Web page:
More to this story

In this week's UpFront, Mehdi Hasan speaks to Hamas senior leader and spokesman Osama Hamdan, who discusses the new Palestinian unity government and how Hamas will "very soon" be releasing a new charter.

In the Reality Check, we examine the rising tide of populism and the elitist conservatives who have hijacked it.

And in a discussion on the European Union, we are joined by former Belgian Prime Minister Guy Verhofstadt, who is now the lead EU parliament negotiator on Brexit.

Headliner - Hamas: Palestinians 'will not abandon Jerusalem'

In mid-January, rival Palestinian groups Hamas and Fatah announced the creation of a new unity government. But can the two groups, who have reconciled before only to fall out again, make it work this time?

"In politics, no one can say that 'I'm sure 100 percent', but you have to try," says Hamdan, who is also a spokesman for Hamas. "Now we came to this crash point and we both understand we need as Palestinians a national unity government."

Hamdan says that US President Donald Trump, who has talked about moving the US embassy from Tel Aviv to Jerusalem, needs to choose between making peace or adding "more oil to the fire".

"He knows that Jerusalem is the key for peace," Hamdan tells UpFront. "He has to make his choice: If he wants to be the president who creates peace in the region, or the president who added more oil to the fire."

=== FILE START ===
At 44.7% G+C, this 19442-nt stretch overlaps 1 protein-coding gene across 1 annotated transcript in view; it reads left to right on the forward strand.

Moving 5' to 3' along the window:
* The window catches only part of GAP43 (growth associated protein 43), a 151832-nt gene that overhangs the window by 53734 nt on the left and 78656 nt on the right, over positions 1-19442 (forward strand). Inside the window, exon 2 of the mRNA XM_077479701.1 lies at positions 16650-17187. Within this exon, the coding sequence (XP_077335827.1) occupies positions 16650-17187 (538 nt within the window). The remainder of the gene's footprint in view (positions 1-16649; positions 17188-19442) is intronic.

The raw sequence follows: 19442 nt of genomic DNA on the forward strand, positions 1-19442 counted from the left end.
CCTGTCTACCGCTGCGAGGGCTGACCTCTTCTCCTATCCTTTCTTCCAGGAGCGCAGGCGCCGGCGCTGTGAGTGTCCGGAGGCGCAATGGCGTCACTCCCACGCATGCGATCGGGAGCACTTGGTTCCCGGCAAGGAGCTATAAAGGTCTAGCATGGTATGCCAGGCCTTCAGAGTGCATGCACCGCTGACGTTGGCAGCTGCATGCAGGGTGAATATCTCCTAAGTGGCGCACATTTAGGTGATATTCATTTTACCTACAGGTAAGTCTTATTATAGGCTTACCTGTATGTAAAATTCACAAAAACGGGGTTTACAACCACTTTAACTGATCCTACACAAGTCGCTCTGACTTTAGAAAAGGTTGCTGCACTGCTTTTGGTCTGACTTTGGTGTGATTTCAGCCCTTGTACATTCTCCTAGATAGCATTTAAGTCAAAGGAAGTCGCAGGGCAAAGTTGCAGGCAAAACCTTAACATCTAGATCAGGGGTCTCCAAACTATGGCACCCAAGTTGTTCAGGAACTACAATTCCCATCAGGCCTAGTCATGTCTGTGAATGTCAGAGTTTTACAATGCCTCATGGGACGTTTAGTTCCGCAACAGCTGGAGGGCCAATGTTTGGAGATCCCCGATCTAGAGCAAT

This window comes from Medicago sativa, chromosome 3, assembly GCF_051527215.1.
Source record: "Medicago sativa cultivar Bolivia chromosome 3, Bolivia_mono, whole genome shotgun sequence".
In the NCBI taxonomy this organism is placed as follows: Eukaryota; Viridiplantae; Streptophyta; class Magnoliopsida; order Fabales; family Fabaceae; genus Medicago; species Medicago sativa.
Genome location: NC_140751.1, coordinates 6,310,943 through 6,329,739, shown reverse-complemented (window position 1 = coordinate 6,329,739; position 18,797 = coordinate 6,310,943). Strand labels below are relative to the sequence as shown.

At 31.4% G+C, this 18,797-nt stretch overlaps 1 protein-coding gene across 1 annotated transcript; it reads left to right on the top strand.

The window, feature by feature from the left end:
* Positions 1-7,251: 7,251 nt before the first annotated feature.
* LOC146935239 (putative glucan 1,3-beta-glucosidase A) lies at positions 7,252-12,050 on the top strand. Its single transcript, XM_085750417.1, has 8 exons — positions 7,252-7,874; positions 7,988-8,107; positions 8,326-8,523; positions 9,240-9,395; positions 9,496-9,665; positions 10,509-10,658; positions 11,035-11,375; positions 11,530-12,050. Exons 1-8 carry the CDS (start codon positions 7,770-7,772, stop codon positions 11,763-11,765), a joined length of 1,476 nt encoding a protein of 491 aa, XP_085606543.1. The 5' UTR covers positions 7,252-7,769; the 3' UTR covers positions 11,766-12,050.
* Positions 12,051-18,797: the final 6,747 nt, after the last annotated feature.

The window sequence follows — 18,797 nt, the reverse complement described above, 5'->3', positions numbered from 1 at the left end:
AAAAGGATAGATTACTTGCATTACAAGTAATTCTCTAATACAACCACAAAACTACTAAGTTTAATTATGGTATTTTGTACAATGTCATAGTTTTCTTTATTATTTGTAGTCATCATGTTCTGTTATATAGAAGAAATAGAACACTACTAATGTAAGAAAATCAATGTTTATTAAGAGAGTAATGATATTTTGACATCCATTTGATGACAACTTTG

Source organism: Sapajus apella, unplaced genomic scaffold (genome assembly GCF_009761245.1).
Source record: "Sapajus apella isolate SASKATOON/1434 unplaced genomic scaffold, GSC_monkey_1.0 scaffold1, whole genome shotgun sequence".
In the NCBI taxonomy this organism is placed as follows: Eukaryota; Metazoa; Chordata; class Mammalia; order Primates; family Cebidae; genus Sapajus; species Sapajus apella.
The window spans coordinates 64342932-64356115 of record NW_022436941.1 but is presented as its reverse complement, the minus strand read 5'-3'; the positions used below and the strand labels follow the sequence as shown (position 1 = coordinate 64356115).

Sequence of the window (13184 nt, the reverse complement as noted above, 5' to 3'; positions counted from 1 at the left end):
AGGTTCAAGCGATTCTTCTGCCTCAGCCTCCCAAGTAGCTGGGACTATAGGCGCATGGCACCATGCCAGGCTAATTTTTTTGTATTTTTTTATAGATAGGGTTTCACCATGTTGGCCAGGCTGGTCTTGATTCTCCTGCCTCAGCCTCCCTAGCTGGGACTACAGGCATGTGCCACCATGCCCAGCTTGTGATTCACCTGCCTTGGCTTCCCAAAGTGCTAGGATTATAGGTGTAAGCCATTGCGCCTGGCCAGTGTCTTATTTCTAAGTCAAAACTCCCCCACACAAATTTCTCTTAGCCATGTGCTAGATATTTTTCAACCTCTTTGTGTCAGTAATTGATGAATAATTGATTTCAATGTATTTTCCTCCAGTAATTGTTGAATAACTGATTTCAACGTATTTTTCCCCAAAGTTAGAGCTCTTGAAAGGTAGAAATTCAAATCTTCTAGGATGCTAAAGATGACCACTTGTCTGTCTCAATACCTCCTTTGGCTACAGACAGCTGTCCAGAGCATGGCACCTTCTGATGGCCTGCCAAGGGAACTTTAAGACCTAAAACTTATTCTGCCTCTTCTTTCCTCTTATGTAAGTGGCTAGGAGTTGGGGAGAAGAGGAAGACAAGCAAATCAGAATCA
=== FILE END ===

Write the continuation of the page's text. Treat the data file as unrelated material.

In this week's Headliner, we talk to Hamas senior leader Osama Hamdan.

Reality Check - The rise of 'fake' populism

Across the US and Europe, waves of people are rallying behind so-called populist leaders.

But are these leaders "men and women of the people", or right-wing elitists masquerading under the guise of populism?

In this week's Reality Check, we reveal how some of their backgrounds and positions put them closer to "fake" populists than ordinary folk.

Can the EU survive the populist wave?

With the eurozone still an economic mess, the rise of anti-EU parties and the UK on the way out, the European Union may be in trouble.

So, with populist leaders expressing disdain for the EU, Brexit and an assertive Russia, what does the future hold for the European Union?

Guy Verhofstadt, a member of the European Parliament and its chief negotiator for Brexit, in addition to being the former prime minister of Belgium, says he is optimistic about the future of the EU, but that it faces an "existential threat".

"We are squeezed, for the moment, between an American president - a populist - saying, 'Oh, I believe in the further disintegration of the European Union'," says Verhofstadt, "and on the other hand, an autocrat - Putin - who wants to destroy the European Union."

Faced with these threats, the EU must "get its act together" and become a "real union", or else disappear, he says.

"People need a vision, a project, that shows them how we can escape the challenges that they are facing: Migration flows, economic fallout, and so on," says Verhofstadt. "You have to recognise weaknesses of the current European Union before you can launch a new vision for the future."

"I believe we can get our act together, and then we can build up a European Union that can be an example of a supernational organisation worldwide."

MEP and lead Brexit negotiator for the EP, Guy Verhofstadt, discusses the future of the European Union.

Follow UpFront on Twitter @AJUpFront and Facebook.

Source: Al Jazeera News